Pakistan: Imposition of Martial Law - Arrests and detention of civilian activists and lawyers

Pakistan imposed a state of emergency in Pakistan on 3rd of November that has suspended the Constitution and has replaced superior courts in a move that could put the country's political future into disarray.
Following the proclamation of a state of emergency, police and other law enforcement personnel launched a crackdown across the country. This resulted in a series of arrests and detentions of Civil Society Activists and lawyers. On 4th of November 53 activists (25 women and 28 men), who attended Joint Action Committee's (JAC) meeting at the Human Rights Commission of Pakistan (HRCP) Lahore office to discuss the emergency situation, were arrested and kept under detention at three different houses. They were preliminarily charged under Maintenance of Public Order 1960.
On 5th of November, the police baton-charged and arrested hundreds of lawyers, political workers and human rights activists who were holding demonstrations in various cities against the Provisional Constitutional Order. About 800 lawyers were arrested from Lahore and were kept in different Police stations. The police officials did not stop on this but continued to arrest lawyers while they were having tea in Lahore High Court's cafeteria.

There have also been reported instances of harassment of family members of civil society activists and lawyers by the law enforcement agencies.

Today (November 6), activists who were arrested at the JAC meeting, have had their bails approved after submission of individual sureties from families and friends but they have not yet been released. They have also been bound to not take part in any demonstration or protest in future.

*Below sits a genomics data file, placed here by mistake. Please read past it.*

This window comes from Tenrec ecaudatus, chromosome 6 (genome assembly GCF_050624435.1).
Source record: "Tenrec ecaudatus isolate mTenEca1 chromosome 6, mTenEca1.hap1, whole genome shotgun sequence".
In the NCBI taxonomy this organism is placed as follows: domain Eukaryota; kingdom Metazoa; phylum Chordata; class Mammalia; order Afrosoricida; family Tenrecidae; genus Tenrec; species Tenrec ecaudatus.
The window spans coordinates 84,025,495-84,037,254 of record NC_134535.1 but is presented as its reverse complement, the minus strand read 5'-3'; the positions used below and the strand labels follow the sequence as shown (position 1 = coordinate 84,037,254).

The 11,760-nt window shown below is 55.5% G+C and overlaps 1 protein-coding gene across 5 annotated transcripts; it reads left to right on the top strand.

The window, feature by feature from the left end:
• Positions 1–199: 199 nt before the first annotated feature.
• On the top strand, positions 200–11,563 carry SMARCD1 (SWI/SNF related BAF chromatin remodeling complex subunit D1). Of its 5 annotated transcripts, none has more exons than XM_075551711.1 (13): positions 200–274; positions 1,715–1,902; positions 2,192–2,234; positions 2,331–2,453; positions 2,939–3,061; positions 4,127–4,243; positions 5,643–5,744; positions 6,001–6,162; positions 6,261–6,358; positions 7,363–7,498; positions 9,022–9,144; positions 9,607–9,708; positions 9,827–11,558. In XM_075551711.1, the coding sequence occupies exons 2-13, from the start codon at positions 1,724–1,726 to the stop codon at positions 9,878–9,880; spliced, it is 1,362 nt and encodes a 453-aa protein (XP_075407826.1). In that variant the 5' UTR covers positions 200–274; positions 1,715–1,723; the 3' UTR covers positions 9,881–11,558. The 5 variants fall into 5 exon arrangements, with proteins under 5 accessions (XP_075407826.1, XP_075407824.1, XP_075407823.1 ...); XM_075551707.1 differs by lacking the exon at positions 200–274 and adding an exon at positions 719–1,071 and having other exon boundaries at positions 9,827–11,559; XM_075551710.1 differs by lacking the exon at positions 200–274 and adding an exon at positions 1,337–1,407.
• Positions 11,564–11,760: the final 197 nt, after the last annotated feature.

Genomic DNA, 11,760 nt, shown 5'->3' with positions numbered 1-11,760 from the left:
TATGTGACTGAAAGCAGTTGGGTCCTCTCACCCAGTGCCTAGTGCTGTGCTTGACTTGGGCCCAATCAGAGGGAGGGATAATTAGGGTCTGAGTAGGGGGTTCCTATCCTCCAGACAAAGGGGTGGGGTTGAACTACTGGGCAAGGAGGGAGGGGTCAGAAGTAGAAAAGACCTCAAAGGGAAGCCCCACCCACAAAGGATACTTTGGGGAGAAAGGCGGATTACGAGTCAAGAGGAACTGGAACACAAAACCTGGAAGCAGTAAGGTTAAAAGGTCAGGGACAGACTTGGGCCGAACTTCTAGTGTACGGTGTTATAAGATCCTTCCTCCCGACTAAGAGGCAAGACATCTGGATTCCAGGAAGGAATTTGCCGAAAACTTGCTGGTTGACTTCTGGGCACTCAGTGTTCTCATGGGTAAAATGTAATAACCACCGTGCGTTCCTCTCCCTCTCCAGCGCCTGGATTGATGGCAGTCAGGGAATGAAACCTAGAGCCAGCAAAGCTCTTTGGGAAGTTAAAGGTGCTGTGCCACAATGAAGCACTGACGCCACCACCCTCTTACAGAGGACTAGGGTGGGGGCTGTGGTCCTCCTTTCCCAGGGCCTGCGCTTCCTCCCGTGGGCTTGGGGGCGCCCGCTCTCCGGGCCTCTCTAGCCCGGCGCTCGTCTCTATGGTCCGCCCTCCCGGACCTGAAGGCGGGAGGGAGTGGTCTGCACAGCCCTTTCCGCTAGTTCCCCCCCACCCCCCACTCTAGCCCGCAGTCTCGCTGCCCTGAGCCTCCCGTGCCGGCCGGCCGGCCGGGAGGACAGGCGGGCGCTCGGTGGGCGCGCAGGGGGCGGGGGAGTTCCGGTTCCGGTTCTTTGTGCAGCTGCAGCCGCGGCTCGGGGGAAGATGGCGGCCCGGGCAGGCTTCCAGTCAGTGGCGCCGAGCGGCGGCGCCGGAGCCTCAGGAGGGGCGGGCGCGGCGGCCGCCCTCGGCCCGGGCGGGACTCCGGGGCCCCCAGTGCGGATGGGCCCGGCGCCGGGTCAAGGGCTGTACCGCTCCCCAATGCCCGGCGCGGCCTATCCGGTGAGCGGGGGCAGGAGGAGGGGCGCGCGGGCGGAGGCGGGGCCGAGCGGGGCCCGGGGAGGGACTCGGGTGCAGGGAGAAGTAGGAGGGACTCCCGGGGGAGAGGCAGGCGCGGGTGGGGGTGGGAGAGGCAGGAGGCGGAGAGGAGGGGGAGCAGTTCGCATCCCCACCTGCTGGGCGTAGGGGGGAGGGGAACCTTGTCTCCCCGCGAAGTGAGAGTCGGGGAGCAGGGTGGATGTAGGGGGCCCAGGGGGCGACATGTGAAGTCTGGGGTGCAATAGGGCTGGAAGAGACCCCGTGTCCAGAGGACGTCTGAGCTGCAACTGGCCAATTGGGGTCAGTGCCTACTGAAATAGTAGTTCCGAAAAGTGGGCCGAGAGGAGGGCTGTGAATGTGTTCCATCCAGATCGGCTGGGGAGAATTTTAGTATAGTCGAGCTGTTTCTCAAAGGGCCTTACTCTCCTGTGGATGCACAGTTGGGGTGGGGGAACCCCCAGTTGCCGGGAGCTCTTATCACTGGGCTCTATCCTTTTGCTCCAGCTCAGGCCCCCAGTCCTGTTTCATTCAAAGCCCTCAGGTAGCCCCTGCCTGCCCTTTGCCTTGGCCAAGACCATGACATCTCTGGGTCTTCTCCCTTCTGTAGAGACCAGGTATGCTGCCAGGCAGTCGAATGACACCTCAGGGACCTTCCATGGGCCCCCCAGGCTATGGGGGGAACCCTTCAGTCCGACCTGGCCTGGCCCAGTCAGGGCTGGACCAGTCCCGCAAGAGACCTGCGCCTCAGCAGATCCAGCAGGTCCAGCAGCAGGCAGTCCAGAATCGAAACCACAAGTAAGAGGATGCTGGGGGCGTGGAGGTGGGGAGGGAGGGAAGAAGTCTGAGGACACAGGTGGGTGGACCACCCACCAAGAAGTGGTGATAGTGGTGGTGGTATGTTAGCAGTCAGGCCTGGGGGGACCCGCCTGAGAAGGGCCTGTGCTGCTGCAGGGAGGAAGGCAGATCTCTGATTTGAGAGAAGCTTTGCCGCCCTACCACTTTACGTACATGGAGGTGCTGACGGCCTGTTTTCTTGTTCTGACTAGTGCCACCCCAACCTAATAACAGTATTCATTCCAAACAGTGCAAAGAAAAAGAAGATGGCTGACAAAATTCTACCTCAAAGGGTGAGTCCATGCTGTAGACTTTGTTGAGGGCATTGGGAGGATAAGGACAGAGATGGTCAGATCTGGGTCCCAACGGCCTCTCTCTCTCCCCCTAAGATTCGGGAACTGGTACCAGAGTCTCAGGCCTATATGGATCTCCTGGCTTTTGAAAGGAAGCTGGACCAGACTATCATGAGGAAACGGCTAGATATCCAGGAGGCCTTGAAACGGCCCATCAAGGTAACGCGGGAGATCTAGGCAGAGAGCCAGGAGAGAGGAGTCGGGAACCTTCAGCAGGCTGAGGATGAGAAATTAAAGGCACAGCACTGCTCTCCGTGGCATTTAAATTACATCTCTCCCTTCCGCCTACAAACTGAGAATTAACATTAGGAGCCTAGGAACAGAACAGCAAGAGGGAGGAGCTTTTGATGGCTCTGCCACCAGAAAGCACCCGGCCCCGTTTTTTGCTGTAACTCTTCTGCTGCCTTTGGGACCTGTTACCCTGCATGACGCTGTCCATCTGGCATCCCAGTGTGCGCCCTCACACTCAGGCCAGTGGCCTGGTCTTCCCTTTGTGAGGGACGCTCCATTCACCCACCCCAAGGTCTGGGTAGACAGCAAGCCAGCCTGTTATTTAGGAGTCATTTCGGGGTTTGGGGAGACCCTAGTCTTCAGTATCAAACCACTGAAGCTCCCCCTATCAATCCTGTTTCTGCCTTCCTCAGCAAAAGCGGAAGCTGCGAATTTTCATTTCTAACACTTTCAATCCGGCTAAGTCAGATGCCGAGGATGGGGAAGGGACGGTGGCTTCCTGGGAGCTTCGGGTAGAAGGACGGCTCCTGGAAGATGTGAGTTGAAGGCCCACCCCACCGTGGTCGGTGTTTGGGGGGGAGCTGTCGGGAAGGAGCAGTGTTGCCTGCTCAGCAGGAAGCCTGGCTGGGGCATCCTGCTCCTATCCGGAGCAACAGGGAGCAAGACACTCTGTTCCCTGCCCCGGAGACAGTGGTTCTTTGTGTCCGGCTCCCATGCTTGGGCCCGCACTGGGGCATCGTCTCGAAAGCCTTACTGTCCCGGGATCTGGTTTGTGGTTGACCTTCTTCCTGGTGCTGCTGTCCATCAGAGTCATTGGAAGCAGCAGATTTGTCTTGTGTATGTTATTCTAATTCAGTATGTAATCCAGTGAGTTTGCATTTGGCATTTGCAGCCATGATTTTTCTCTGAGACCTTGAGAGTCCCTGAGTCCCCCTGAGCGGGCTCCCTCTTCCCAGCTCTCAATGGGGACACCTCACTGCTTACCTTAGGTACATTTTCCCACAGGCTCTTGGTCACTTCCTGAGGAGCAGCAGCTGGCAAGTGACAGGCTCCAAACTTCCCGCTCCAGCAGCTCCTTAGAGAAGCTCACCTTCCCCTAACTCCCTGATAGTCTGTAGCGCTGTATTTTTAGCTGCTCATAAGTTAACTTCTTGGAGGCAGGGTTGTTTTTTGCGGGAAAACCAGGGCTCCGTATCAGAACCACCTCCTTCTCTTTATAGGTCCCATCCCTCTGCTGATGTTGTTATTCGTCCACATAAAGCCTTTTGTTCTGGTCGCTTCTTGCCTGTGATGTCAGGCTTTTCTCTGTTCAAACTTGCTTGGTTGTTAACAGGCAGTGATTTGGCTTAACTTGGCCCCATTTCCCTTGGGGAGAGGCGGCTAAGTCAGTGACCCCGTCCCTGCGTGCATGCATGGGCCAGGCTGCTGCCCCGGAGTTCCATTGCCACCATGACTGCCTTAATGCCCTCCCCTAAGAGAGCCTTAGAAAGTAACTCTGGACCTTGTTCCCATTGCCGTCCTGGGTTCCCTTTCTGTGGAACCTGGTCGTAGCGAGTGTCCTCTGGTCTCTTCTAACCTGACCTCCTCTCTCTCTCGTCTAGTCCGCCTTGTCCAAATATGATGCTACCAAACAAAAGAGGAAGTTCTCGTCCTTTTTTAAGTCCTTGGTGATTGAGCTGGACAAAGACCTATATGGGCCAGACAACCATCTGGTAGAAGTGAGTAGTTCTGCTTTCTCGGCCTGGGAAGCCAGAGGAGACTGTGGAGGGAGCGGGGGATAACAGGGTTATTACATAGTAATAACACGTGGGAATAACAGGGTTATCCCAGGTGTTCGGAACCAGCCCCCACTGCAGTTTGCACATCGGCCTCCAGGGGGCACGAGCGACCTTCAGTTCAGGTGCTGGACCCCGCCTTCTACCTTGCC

The lawyers have been arrested under multiple offences; under Sections 186, 353 of Pakistan Penal Code (PPC) (providing punishment for assault or criminal force to obstruct public servant in discharge of functions-bailable), Section 324 of PPC (attempt to intentional murder-non bailable) and Section 7 of the Anti-Terrorism Act 1997 (non bailable). There are fears that they will be punished with imprisonment up to ten years. The hearing in the Anti-Terrorism Court has not been held yet and the hearing will only be restricted to the lawyers directly involved in charges.

The Pakistani Government is strictly controlling access to electronic media and private TV channels, including international media, have been strictly barred from broadcasting within the country. Large proportion of the Pakistani population can not access electronic media for updates on the situation.

Shirkat Gah